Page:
Black Wave

November 10, 2017 - Comment

Desperate to quell her addiction to drugs, disastrous romance, and nineties San Francisco, Michelle heads south for LA. But soon it’s officially announced that the world will end in one year, and life in the sprawling metropolis becomes increasingly weird.While living in an abandoned bookstore, dating Matt Dillon, and keeping an eye on the encroaching

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Desperate to quell her addiction to drugs, disastrous romance, and nineties San Francisco, Michelle heads south for LA. But soon it’s officially announced that the world will end in one year, and life in the sprawling metropolis becomes increasingly weird.

While living in an abandoned bookstore, dating Matt Dillon, and keeping an eye on the encroaching apocalypse, Michelle begins a new novel, a sprawling and meta-textual exploration to complement her promises of maturity and responsibility. But as she tries to make queer love and art without succumbing to self-destructive vice, the boundaries between storytelling and everyday living begin to blur, and Michelle wonders how much she’ll have to compromise her artistic process if she’s going to properly ride out doomsday.

Product Features

  • Feminist Press

Comments

Lauren Sanders says:

I HEART Black Wave Black Wave is a masterpiece. A free-wheeling, dystopian chronicle of recovery, books and working in bookstores, sex with Matt Dillon, LA, gay teens, and the end of the world. Yes, we get some of the same wonderful descriptions of queer misfits and mayhem we’ve come to expect from Michelle (the fact that there are now Michelle Tea imitators out there is indeed a sincere form of flattery—before her lesbian fiction was surely less colorful, less hip, less outlandish, less sad and hilarious at the…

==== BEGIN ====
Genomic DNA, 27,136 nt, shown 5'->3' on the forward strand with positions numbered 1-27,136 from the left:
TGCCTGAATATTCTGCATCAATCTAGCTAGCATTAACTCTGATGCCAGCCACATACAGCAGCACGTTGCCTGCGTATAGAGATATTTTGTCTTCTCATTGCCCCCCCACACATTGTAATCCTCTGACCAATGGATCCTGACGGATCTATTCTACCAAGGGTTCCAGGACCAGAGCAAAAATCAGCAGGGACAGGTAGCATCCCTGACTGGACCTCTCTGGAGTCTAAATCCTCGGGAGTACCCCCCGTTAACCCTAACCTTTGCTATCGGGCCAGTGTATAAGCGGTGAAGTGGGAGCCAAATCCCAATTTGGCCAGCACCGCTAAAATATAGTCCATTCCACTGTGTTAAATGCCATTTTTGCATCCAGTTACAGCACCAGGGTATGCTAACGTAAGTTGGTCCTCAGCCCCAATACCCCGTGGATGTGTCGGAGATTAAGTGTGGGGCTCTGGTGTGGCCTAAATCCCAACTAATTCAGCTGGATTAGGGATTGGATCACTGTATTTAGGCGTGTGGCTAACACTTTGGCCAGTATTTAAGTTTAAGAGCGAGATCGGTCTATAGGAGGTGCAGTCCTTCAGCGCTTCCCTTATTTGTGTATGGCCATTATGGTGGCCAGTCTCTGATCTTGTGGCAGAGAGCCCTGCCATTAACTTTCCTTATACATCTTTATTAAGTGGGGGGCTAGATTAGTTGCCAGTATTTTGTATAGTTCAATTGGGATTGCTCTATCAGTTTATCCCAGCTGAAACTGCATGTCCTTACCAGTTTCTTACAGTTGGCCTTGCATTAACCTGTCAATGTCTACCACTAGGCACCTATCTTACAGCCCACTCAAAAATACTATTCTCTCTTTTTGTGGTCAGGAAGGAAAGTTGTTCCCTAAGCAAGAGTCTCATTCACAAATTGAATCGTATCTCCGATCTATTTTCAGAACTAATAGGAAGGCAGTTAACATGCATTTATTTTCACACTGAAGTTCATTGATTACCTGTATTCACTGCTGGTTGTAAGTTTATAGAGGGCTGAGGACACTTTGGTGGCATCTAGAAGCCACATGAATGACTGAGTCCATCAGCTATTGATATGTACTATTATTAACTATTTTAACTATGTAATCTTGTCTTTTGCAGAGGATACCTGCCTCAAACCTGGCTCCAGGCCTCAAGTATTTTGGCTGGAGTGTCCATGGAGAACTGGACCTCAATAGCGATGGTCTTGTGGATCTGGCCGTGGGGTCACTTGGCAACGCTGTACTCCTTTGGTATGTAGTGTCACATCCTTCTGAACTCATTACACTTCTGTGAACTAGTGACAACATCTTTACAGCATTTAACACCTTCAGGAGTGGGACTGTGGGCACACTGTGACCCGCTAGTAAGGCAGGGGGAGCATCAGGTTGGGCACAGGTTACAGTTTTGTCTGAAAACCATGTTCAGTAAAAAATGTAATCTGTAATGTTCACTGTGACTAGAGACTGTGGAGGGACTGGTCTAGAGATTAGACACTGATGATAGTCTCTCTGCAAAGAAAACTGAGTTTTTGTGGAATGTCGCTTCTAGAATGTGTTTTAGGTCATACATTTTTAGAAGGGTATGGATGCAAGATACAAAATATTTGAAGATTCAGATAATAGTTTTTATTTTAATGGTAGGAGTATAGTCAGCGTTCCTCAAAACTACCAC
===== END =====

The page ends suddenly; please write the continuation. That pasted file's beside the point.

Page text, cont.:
Violetta Starr says:

So smart, funny One of the most provocative, hilarious, and engaging books I’ve read this year. Tea situates our current crisis retroactively in the ’90s, making visible the environmental/political crisis that we only now can fully see. So smart, funny, and distressing! A beach read for our era of closed, contaminated beaches.

bluejeans says:

Matt Dillon I waited and waited and waited for this book to come out and of course as expected, it was perfect. True to Michelle’s dirty queer punk form it was magical and weird and great. I can never get enough of her writing.

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